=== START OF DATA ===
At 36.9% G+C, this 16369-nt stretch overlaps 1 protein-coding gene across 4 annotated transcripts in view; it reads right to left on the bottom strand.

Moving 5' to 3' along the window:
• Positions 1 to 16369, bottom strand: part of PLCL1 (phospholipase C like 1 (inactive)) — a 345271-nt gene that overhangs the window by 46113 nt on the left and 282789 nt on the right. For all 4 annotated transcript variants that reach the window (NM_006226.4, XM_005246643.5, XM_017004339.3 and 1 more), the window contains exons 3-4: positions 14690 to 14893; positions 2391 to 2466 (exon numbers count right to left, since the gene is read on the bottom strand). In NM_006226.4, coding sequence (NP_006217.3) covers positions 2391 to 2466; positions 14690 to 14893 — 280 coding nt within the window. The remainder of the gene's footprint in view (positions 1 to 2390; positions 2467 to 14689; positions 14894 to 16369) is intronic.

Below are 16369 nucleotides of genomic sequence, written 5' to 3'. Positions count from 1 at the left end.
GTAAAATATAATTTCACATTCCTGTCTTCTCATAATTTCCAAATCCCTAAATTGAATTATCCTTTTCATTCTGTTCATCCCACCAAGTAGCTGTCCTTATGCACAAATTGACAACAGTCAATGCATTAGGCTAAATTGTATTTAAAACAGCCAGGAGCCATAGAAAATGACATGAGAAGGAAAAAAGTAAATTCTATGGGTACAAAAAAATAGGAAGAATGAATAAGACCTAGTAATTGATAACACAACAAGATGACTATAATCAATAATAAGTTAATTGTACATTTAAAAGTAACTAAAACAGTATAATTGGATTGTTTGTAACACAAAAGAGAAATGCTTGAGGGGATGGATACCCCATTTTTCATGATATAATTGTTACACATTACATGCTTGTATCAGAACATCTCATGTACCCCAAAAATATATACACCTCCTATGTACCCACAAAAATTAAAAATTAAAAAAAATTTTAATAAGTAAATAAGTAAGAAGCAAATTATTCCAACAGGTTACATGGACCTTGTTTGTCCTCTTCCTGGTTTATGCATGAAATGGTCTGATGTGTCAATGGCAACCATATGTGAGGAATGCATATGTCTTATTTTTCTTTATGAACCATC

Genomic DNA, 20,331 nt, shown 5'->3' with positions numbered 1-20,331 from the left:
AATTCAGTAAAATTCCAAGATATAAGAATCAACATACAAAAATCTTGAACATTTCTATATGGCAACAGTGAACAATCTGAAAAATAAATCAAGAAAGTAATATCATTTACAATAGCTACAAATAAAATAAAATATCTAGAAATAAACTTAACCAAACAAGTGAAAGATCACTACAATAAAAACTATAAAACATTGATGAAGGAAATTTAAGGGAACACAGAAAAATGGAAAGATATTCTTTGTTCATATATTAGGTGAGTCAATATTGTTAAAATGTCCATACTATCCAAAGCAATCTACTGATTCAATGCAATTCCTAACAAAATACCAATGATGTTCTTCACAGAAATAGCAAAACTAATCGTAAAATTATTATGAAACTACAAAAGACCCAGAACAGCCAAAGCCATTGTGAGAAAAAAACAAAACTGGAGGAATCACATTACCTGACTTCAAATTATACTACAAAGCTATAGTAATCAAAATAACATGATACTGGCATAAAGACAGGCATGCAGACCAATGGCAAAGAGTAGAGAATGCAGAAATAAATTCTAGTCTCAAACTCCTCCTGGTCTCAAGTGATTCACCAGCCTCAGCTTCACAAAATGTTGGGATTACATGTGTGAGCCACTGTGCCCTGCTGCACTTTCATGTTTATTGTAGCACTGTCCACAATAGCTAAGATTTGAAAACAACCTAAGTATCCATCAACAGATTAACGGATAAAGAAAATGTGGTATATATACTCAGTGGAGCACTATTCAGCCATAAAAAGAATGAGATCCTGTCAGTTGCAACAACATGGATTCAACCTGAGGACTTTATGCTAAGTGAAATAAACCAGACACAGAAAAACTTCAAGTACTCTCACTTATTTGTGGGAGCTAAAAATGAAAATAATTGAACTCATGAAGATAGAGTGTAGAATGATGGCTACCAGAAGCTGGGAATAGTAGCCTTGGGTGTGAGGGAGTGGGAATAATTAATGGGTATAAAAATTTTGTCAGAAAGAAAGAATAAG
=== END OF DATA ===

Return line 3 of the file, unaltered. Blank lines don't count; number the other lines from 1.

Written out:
• Positions 1 to 16369, bottom strand: part of PLCL1 (phospholipase C like 1 (inactive)) — a 345271-nt gene that overhangs the window by 46113 nt on the left and 282789 nt on the right. For all 4 annotated transcript variants that reach the window (NM_006226.4, XM_005246643.5, XM_017004339.3 and 1 more), the window contains exons 3-4: positions 14690 to 14893; positions 2391 to 2466 (exon numbers count right to left, since the gene is read on the bottom strand). In NM_006226.4, coding sequence (NP_006217.3) covers positions 2391 to 2466; positions 14690 to 14893 — 280 coding nt within the window. The remainder of the gene's footprint in view (positions 1 to 2390; positions 2467 to 14689; positions 14894 to 16369) is intronic.